Rabbi Yishmael answered and said that it is stated: “If a thief be found breaking in and be struck so that he dies, there shall be no blood-guiltiness for him” (Exodus 22:1). Now, if this is true for the thief, where there is uncertainty whether he comes to take money or to take lives, and it is known that bloodshed renders the land impure, since it is stated about a murderer: “And you shall not defile the land” (Numbers 35:34), and it causes the Divine Presence to depart from the Jewish people, as the verse continues: “In the midst of which I dwell, for I the Lord dwell in the midst of the children of Israel” (Numbers 35:34), and even so the home owner is permitted to save himself at the cost of the thief’s life, then a fortiori saving a life overrides Shabbat.
Rabbi Akiva answered and said that it is stated: “And if a man comes purposefully upon his neighbor to slay him with guile, you shall take him from My altar, that he may die” (Exodus 21:14). The phrase “take him from My altar” implies that if the murderer is a priest and comes to perform the service, one does not wait for him to do so but takes him to his execution immediately. But one should not take him from on top of My altar. If he already began the service and is in the midst of it, one does not take him down from the altar immediately but instead allows him to finish his service…. Rav Yehuda said that Shmuel said: If I would have been there among those Sages who debated this question, I would have said that my proof is preferable to theirs, as it states: “You shall keep My statutes and My ordinances, which a person shall do and live by them” (Leviticus 18:5), and not that he should die by them. In all circumstances, one must take care not to die as a result of fulfilling the mitzvot.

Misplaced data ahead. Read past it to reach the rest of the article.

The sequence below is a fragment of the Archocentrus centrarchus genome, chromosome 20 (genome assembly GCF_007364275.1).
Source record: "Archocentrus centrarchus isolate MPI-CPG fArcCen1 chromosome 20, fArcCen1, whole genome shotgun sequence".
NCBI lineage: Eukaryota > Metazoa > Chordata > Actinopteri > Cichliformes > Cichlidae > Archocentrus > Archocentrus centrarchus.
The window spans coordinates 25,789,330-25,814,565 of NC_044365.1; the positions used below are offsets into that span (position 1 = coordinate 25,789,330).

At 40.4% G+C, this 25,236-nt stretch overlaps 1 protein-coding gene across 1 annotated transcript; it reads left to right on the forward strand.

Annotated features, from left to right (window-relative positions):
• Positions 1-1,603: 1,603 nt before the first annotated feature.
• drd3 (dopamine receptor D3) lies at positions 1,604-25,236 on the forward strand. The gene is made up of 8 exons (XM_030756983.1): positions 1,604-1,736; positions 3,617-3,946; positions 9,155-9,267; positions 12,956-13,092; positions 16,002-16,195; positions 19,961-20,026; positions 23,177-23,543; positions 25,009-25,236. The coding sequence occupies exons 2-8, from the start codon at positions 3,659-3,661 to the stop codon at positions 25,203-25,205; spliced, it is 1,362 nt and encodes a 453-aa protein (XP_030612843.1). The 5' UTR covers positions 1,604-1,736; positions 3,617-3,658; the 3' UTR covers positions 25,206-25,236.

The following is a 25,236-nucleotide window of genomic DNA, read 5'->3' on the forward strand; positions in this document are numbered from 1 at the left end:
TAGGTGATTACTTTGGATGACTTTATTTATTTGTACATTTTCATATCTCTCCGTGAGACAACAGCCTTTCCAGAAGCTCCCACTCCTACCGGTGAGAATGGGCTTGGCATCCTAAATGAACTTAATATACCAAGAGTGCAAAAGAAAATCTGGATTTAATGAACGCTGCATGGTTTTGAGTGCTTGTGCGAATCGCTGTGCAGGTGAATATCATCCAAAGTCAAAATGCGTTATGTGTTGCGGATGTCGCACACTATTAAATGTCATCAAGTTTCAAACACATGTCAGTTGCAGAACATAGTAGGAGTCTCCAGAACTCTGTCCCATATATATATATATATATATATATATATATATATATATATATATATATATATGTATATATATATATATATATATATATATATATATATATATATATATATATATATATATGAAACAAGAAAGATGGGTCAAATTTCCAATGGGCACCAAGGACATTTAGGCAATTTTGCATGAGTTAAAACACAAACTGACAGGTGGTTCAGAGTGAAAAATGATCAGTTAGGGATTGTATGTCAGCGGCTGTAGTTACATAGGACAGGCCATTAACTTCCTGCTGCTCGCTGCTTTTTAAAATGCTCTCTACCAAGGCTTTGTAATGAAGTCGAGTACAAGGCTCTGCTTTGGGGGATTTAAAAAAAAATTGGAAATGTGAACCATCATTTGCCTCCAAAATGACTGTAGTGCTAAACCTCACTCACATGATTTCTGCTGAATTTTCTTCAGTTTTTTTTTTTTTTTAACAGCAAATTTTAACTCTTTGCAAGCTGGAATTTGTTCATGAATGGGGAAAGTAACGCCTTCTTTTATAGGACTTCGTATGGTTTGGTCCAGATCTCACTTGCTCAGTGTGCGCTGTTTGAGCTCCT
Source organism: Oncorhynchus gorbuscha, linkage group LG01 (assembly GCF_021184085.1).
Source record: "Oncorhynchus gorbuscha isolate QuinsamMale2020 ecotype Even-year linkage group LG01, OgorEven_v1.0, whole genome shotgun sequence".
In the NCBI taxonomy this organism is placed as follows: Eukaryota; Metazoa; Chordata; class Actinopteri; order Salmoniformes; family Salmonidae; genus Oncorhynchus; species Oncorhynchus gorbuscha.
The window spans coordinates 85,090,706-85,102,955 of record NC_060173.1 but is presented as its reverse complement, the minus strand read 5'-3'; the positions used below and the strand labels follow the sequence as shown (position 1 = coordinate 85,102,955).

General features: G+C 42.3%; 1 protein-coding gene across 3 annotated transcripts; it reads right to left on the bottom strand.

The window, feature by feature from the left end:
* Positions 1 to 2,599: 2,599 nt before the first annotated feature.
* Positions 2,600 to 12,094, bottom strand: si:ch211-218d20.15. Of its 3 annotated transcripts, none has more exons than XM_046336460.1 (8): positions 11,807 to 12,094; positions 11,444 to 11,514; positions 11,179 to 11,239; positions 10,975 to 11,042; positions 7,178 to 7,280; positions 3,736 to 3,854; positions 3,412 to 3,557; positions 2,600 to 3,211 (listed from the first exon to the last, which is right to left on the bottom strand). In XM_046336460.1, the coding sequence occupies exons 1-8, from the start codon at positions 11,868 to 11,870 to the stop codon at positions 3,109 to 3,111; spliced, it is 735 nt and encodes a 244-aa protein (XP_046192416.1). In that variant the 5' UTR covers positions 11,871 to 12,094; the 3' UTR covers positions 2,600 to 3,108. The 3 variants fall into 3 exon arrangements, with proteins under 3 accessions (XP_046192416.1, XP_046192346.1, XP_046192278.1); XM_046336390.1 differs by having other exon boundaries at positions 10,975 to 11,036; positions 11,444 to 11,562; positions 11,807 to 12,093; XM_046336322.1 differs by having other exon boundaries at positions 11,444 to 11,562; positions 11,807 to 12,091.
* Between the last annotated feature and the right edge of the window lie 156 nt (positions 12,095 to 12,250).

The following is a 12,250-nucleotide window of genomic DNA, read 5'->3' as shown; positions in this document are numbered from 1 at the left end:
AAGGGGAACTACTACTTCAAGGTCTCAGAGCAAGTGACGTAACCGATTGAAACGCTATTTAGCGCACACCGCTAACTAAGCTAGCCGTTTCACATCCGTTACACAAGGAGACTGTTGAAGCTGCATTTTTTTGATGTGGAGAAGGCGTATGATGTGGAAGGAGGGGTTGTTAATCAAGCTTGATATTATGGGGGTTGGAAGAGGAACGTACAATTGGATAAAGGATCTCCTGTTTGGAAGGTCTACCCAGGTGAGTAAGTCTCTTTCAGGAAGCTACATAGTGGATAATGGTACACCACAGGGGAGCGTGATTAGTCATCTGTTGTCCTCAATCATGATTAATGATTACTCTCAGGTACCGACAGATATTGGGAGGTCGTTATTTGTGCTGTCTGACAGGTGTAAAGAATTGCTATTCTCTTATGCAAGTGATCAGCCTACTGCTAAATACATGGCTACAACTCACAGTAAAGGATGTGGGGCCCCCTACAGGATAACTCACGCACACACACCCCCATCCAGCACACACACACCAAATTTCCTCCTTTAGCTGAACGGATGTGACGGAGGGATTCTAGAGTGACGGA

Meaning anytime the is a conflict between a mitzvah and one’s life his life wins and there is no mitzvah anymore.
Another issue is that the Gr”a in Yoreh Deah 156:3 explain the Machloket between the Tosfot and the Rambam is only when a Goy commands the Jew to transgress a specific law, and then the Tosfot ss he can give up his life and the Rambam agues. Ro example if a Goy threatens a Jew to do Chilul Shabbat the Rambam would say tis forbidden to give up one’s life and Tosfot would permit it. This would have no application to risking one’s health to do a mitzvah because there is no one specifically threatening him.
LaHalacha the Shulchan Aruch in Yoreh Deah 157:1 rules like the Rambam and it is only permitted to give one’s life for lesser Averiot if it is a decree for the whole nation to not keep mitzvot like during Chanukah, otherwise V’Chai Bahem overrides the mitzvah. Also it is unclear whether one may apply the opinion of Tosfot to risking’s one’s life to perform a mitzvah so one must listen to their doctor in this case.